Lymphocytic colitis is a type of microscopic colitis, a condition characterized by chronic non-bloody watery diarrhea. People with lymphocytic colitis have a normal appearing bowel when assessed by an endoscope (a camera used to look at the bowel) or an X-ray; but have microscopic (histological) inflammation of the bowel when assessed by a biopsy (a tissue sample taken during endoscopy). The cause of this disorder is unknown. This review is an update of a previously published Cochrane review.

What treatments have been tried for lymphocytic colitis?

Budesonide, mesalazine with or without cholestyramine, beclometasone dipropionate and bismuth subsalicylate (i.e. Pepto-Bismol®) have been tried as treatment for lymphocytic colitis. Budesonide is an immunosuppressive steroid drug that is quickly metabolized by the liver resulting in reduced steroid-related side-effects. It is taken by mouth. Beclometasone dipropionate is also a steroid drug. Steroid drugs are used to treat inflammation. Mesalazine (also known as 5-ASA) is an anti-inflammatory drug which is often taken by mouth. Cholestyramine is a drug that helps the body remove bile acids. Pepto-Bismol®, is an antacid medication used to treat temporary discomforts of the stomach and gastrointestinal tract.

What did the researchers investigate?

The researchers investigated whether these drugs improve the symptoms of lymphocytic colitis (e.g. diarrhea) or microscopic inflammation and whether any side effects result from treatment. The researchers searched the medical literature extensively up to 11 August 2016.

What did the researchers find?

Five studies including 149 participants were identified. These studies assessed budesonide versus placebo (e.g. a sugar pill), mesalazine versus mesalazine plus cholestyramine and beclometasone dipropionate versus mesalazine and Pepto-Bismol® versus placebo. The study which compared mesalazine to mesalazine plus cholestyramine and the study which compared beclometasone dipropionate to mesalazine were judged to be of low quality. The study which compared Pepto-Bismol® bismuth subsalicylate to a placebo was judged as low quality due to a very small sample size (5 participants) and limited data. The other three studies were judged to be high quality.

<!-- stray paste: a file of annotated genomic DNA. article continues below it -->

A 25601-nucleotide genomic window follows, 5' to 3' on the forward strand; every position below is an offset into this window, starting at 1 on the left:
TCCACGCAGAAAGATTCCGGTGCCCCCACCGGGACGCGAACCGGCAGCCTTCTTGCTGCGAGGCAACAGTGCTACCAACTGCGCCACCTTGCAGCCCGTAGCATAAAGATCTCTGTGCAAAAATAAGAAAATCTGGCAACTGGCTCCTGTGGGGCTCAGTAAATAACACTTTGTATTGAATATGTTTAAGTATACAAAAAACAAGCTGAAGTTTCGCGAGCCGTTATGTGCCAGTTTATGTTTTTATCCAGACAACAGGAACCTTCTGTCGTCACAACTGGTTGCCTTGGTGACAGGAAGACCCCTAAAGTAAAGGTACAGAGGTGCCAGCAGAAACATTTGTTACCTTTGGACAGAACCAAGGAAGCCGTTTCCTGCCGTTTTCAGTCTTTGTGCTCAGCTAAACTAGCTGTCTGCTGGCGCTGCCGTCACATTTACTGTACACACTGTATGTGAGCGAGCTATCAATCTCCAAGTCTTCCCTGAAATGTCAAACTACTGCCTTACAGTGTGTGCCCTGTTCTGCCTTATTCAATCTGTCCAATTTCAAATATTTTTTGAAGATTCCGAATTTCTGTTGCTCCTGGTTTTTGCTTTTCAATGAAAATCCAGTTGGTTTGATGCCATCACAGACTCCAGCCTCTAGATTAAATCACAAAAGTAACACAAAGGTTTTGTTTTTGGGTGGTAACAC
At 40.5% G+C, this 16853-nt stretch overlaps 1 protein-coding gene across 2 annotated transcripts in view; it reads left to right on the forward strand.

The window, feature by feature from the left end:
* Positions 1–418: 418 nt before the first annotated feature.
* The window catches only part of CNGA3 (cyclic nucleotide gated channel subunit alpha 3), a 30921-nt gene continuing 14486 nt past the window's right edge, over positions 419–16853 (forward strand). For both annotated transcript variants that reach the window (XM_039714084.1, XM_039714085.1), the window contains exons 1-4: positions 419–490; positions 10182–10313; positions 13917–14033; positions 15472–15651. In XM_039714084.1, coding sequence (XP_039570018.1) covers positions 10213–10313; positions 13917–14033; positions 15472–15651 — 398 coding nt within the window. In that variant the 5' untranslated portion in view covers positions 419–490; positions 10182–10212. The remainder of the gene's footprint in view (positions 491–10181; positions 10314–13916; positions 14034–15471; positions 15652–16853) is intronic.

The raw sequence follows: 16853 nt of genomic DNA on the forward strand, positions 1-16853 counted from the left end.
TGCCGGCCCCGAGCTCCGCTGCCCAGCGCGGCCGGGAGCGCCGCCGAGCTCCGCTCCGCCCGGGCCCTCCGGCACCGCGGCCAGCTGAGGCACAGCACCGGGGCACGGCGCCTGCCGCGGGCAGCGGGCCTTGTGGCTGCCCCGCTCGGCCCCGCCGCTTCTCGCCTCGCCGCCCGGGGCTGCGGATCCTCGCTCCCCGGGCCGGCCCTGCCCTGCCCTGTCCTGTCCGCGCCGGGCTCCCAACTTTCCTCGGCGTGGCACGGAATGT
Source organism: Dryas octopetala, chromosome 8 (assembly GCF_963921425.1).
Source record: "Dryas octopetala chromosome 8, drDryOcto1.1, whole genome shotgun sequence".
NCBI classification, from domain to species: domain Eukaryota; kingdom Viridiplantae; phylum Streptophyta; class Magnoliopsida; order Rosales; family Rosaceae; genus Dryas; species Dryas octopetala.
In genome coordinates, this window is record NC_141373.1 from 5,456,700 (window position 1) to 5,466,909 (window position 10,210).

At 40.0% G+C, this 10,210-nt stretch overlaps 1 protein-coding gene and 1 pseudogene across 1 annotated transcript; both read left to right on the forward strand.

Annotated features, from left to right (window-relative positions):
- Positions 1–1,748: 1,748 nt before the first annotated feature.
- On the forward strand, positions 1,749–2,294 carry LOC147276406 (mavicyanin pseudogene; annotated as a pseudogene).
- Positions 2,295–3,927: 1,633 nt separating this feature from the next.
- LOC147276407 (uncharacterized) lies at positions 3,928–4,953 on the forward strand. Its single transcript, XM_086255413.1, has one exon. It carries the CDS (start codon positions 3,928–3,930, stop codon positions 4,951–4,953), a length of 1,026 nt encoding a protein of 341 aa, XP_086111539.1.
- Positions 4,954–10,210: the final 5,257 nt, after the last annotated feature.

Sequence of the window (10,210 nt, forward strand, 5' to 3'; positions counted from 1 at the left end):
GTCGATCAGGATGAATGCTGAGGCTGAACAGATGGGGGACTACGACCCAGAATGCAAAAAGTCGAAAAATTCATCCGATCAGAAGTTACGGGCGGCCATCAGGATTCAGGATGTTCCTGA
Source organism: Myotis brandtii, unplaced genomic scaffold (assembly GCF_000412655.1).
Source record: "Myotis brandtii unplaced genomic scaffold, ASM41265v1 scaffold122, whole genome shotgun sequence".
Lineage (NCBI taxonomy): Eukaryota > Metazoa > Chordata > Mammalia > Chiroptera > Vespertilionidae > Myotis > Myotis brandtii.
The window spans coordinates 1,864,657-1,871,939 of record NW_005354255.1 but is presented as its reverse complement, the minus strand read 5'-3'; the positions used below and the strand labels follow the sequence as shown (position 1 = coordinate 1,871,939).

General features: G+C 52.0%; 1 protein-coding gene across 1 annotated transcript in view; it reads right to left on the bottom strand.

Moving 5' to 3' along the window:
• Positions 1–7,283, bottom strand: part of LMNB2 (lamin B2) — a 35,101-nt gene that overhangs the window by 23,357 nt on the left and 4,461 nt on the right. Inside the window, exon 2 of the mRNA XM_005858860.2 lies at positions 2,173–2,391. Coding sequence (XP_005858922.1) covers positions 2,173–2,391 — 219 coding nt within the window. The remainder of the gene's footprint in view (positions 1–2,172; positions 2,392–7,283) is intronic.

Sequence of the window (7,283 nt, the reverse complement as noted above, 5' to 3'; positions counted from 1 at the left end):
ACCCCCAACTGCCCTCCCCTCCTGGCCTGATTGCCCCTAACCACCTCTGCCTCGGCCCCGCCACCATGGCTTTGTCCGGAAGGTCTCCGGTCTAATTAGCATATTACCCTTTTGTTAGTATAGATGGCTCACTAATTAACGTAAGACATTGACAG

A pooled analysis of two studies (57 participants) showed that budesonide (9 mg/day for 6 to 8 weeks) was superior to placebo for improvement of diarrhea and improvement of microscopic inflammation of the bowel. Improvement in diarrhea was noted in 88% of budesonide participants compared to 38% of placebo participants. Improvement in microscopic inflammation was reported in 78% of budesonide participants compared to 33% of placebo participants. Forty-one participants were enrolled in the study that compared mesalazine (2.4. g/day) to mesalazine plus cholestyramine (4 g/day). Improvement in diarrhea was noted in 85% of participants in the mesalazine group compared to 86% of participants in the mesalazine plus cholestyramine group. Five patients were enrolled in the trial studying Pepto-Bismol® (nine 262 mg tablets daily for 8 weeks versus placebo). There were no differences in improvement of diarrhea or in improvement of microscopic inflammation of the bowel. Forty-six participants were enrolled in the trial studying beclometasone dipropionate (5 mg/day or 10 mg/day) versus mesalazine (2.4 g/day). Although participants receiving beclometasone dipropionate (84%) and mesalazine (86%) had improved diarrhea at 8 weeks, this improvement was not maintained at 12 months (26% and 20%, respectively). Side effects reported in the budesonide studies include nausea, vomiting, neck pain, abdominal pain, excessive sweating and headache. Side effects reported in the mesalazine plus cholestyramine study included nausea and skin rash. Side effects in the beclometasone dipropionate trial included nausea, sleepiness and change of mood. No side effects were reported in the Pepto-Bismol® study.

Low quality evidence suggests that budesonide may be an effective therapy for the treatment of lymphocytic colitis. Low quality evidence also suggests that mesalazine with or without cholestyramine and beclometasone dipropionate may be effective for treatment of lymphocytic colitis. No conclusions can be made regarding bismuth subsalicylate due to the very small number of participants in the study. In the future, researchers should consider further large placebo-controlled trials of budesonide to confirm the suggested benefit and safety of this therapy. Bismuth subsalicylate, which has less potential for toxicity than budesonide, also warrants further study. The effectiveness and safety of mesalazine with or without cholestyramine, and beclometasone dipropionate need to be investigated in a large placebo-controlled studies.